The revised 578 would be completely consistent with the mission of ST Express, and would fill a gaping hole in the ST network.

        You’d route the revised 578 in whatever way got you from Kent Station to downtown without stops the fastest. I’d expect that would be KDM during peak hours and 167 the rest of the time, but that’s just a guess.

      2. It’s parallel to the 512 revision, where combining the 510 and 511 led to more frequent overall service. Likewise, combining the 577 and 594 would lead to more frequency and mobility options along the line, and would also free up the 578 to serve the biggest hole in ST’s network.

  2. “Route 510: Major route and schedule changes
    Route 511: Major route and schedule changes
    Route 512: Route now runs on weekdays and Saturdays”

    From that, I take it that they are scaling back the use of the 510 and 511, and using the 512 instead. Is this the 566 restructure all over again?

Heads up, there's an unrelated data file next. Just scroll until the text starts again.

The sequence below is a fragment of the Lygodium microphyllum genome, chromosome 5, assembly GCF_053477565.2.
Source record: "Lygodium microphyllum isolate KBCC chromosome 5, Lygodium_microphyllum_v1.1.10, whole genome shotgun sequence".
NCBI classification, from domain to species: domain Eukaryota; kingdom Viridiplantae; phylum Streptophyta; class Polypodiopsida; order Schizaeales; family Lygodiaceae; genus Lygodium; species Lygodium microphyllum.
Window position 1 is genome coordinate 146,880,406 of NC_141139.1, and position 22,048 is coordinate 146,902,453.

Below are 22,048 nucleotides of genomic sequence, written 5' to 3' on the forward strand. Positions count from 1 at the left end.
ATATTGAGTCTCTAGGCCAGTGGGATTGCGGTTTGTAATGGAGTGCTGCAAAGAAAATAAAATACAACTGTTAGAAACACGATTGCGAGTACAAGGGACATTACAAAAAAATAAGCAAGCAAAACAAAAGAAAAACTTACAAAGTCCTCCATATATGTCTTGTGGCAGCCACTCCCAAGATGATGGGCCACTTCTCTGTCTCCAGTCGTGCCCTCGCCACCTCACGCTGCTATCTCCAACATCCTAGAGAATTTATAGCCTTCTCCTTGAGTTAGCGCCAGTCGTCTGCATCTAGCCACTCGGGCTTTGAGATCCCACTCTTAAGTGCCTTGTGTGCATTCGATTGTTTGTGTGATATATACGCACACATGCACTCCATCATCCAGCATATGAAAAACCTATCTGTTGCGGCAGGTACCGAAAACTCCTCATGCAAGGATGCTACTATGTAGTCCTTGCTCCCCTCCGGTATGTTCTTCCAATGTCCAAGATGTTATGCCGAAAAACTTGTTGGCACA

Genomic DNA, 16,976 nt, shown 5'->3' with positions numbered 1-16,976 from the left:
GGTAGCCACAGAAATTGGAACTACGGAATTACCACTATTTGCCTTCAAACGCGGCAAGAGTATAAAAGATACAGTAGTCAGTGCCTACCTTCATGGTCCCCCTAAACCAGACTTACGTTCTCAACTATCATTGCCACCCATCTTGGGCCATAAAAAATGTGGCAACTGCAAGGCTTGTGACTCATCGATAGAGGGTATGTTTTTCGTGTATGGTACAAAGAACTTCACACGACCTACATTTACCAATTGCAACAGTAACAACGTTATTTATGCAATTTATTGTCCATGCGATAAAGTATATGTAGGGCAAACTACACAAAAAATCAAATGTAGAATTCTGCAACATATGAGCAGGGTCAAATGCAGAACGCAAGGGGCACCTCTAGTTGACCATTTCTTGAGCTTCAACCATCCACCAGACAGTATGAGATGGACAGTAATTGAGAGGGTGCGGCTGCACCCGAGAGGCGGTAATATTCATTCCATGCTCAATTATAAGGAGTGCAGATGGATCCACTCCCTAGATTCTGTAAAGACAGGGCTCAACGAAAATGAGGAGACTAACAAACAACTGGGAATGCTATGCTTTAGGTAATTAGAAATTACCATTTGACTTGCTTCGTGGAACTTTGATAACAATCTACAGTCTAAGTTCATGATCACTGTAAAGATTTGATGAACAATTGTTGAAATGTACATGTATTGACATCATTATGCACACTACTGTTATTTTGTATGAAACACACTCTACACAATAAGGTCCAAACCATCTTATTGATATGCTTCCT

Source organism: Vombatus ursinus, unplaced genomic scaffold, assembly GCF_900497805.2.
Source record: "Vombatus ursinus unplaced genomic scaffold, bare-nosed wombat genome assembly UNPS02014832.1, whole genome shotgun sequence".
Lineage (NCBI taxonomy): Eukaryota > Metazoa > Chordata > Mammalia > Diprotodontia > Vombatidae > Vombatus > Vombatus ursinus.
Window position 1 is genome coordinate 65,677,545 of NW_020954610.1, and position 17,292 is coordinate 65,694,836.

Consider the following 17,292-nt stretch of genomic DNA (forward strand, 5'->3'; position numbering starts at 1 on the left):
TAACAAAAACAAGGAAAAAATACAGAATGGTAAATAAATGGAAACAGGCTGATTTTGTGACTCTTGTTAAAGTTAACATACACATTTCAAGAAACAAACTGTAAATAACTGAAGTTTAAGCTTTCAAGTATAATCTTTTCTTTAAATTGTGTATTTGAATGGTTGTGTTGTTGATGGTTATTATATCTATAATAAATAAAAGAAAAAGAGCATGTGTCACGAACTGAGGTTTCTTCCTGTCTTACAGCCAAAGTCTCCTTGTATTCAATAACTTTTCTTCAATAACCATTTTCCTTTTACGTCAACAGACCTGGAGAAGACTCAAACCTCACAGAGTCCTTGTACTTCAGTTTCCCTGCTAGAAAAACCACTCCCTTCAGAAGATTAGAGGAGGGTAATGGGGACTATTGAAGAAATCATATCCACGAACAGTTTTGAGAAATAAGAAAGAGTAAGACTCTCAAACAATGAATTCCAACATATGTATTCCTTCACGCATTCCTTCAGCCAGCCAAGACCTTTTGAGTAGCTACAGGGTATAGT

1. How is combining the the 510 and 511 into the 512 off-peak and counter-peak similar to the 566 restructure?

      1. Yeah, you’re right, since the 512 stops everywhere, it is not like that. I was kind of appalled last spring that the perfect north-south corridor transportation offered by the 566 was mostly torn apart by the 567 (and that continuing service can be had by the 560, which arrives only 40 minutes after the new 566 at Renton).

    2. Since I use the 510 and 511 on Saturdays to travel between the U-district and downtown, I have looked forward to this restructuring for a long time. For an occasional trip to Lynnwood on a Saturday night, this will be a significant improvement too.